I believe in the construct of the American democratic process, but I didn't always understand it. Growing up in a Jamaican household, politics wasn't really discussed, as far as I can remember. I had a hard time because of this in history classes in high school, so much so that I told myself that I hated history. In fact it bored me, and I just couldn't relate to it. It didn't make sense to me. It wasn't until college where I was able to form my own curriculum that I gained an appreciation and love of history. When I moved to Washington, it became vital that I informed myself on all things government related, just to get through the day.
As time passed, I became my own teacher. I explored American history and politics, African history and the history of my Caribbean heritage. Like the old saying goes, you can't know where you are going until you know where you come from. My goal as a mother is to instill this hard-learned lesson in my children so that, at the very least, they have a head start when it comes to the learning curve that we sometimes call "life".
In this moment, you are entitled to your feelings, be it anger, rage, disappointment, frustration, or even, dare I say it, joy. Feelings are our own, and we are given them so that we can process our surroundings. If you feel nothing, that's precisely when I would question your humanity. Feel something. Or as a Jamaican would say: mi sorry fi unnu!
So, for now, let this be a lesson for all of us. Are we willing to allow this moment in history to defeat us and continue to divide us, or will we use this as the catalyst for change? And by change I mean real, measurable and quantifiable change. Change for ourselves so that we can dig deeper to understand the structures of our surroundings and educate ourselves on the ways in which our ideals and customs can align with a more "favorable" outcome in the future. Change for our community so that we can remove ourselves from the reliance on said systems for our means of survival. Change for our children so that, regardless of which side of the aisle you are on, they still know that anything is possible and they can be anything they wish to be in this world: even President of the United States of America. Change for our forefathers so that they know they did not die in vain and that we will, from now on, use our voice and our vote in reverence and obligation moving forward. Change for those we disagree with, because in embracing the unknown, we are all in this together, regardless of whether or not we think we know the workings of the system we live under. Change for those in the positions of power so that they remember that America's power is actually with the people, and we continue to use every actionable means to allow our voices to be heard.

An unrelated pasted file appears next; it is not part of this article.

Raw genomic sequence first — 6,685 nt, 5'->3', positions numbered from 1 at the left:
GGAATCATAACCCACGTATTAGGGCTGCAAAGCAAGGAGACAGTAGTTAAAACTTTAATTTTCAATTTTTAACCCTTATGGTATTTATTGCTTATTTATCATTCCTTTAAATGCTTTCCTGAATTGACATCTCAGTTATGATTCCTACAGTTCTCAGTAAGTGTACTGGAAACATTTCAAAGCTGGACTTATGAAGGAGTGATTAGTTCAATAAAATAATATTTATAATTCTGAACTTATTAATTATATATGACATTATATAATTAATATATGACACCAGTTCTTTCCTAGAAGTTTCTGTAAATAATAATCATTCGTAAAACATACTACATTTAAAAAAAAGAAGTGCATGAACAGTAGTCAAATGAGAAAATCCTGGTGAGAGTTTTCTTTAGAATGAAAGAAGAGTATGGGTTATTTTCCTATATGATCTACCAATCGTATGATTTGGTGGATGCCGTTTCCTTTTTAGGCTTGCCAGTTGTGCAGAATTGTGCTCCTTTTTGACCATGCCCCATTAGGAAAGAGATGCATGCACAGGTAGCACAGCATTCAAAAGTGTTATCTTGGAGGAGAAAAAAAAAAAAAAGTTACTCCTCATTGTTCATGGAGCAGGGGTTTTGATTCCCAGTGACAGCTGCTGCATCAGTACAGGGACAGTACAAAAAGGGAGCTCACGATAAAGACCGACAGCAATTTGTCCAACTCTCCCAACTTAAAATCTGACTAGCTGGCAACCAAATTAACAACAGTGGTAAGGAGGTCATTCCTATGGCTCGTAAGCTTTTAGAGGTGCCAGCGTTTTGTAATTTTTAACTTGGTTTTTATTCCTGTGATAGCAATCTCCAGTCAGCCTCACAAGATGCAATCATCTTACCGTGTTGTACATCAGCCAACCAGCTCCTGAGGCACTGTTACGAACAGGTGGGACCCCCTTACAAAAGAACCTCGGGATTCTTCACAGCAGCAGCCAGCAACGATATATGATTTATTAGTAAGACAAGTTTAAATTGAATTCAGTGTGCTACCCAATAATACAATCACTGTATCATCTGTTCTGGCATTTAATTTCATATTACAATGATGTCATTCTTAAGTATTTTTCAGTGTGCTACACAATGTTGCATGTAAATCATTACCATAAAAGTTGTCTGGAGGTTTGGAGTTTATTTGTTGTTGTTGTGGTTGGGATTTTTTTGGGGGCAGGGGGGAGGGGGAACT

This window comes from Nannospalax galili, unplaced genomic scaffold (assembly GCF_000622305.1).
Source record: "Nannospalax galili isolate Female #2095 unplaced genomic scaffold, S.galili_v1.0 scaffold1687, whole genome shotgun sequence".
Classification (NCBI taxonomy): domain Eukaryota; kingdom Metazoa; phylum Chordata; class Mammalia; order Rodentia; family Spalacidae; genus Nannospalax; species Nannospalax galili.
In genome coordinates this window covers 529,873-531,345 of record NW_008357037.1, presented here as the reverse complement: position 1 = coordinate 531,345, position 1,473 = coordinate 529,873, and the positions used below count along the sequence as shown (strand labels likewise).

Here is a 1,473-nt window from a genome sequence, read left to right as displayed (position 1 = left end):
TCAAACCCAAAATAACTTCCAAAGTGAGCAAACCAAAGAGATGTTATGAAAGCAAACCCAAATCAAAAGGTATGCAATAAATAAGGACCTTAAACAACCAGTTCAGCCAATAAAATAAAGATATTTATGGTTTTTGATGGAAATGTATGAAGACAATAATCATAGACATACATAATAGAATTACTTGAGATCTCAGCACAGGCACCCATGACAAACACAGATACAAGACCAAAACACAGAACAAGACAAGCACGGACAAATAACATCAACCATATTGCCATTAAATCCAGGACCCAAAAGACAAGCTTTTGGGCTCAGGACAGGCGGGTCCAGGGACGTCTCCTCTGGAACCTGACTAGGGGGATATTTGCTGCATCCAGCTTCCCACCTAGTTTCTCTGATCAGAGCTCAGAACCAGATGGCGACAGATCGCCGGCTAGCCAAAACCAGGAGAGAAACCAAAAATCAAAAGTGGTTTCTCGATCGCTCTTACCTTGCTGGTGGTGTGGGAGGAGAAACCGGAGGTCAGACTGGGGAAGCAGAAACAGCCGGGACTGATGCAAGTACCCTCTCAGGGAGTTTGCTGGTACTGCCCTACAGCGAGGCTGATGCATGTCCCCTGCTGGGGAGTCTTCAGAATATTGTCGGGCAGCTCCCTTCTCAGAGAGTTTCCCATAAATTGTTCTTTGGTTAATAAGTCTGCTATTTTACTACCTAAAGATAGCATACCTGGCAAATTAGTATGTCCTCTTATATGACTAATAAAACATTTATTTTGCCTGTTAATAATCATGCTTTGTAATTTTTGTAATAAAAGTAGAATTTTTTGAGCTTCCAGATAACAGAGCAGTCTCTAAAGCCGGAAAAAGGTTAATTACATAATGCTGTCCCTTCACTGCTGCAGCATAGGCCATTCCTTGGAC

"We're not Republicans first. We're not Democrats first. We're Americans first. We're patriots first." - Barack Obama
Previously, I suggested a "call to action". We needn't forget that although they may not have gotten our "vote", they are indeed working for us. This a government "by the people, for the people", which oftentimes seems to be a forgotten truth. Don't like something? Speak up. Disagree with something? Write a letter. Want something to be done? Make a phone call. If enough of us are willing to make our voices heard on a consistent basis, we will eventually be heard. It's like the nagging ache or pain caused by an injury: you feel it, it bothers you, and it hurts. But it isn't until either you finally do something about it (see a doctor) or you have no choice but to pay attention to it (end up in the hospital) that a change will occur. Don't wait until the pain is unbearable: speak, be heard. Don't carry it around with you when you don't have to. Constructively, use your voice until your voice matters. And while it may feel as a though it's only a drop in the bucket at the time, enough drops will fill that bucket to the brim. I pray and hope we can all stay as engaged and involved in the political process as we seem to have been over the last few months. I say all of this because I refuse to give up hope. I refuse to believe that this is the end. As John Lennon famously said, "it will be okay in the end. If it's not okay, then it's not the end."
I'll leave you with my current mood in the form of music/music videos. Music has its own way of healing and defining what we sometimes cannot ourselves put into words. Stay vigilant, stay strong, but most of all, stay engaged!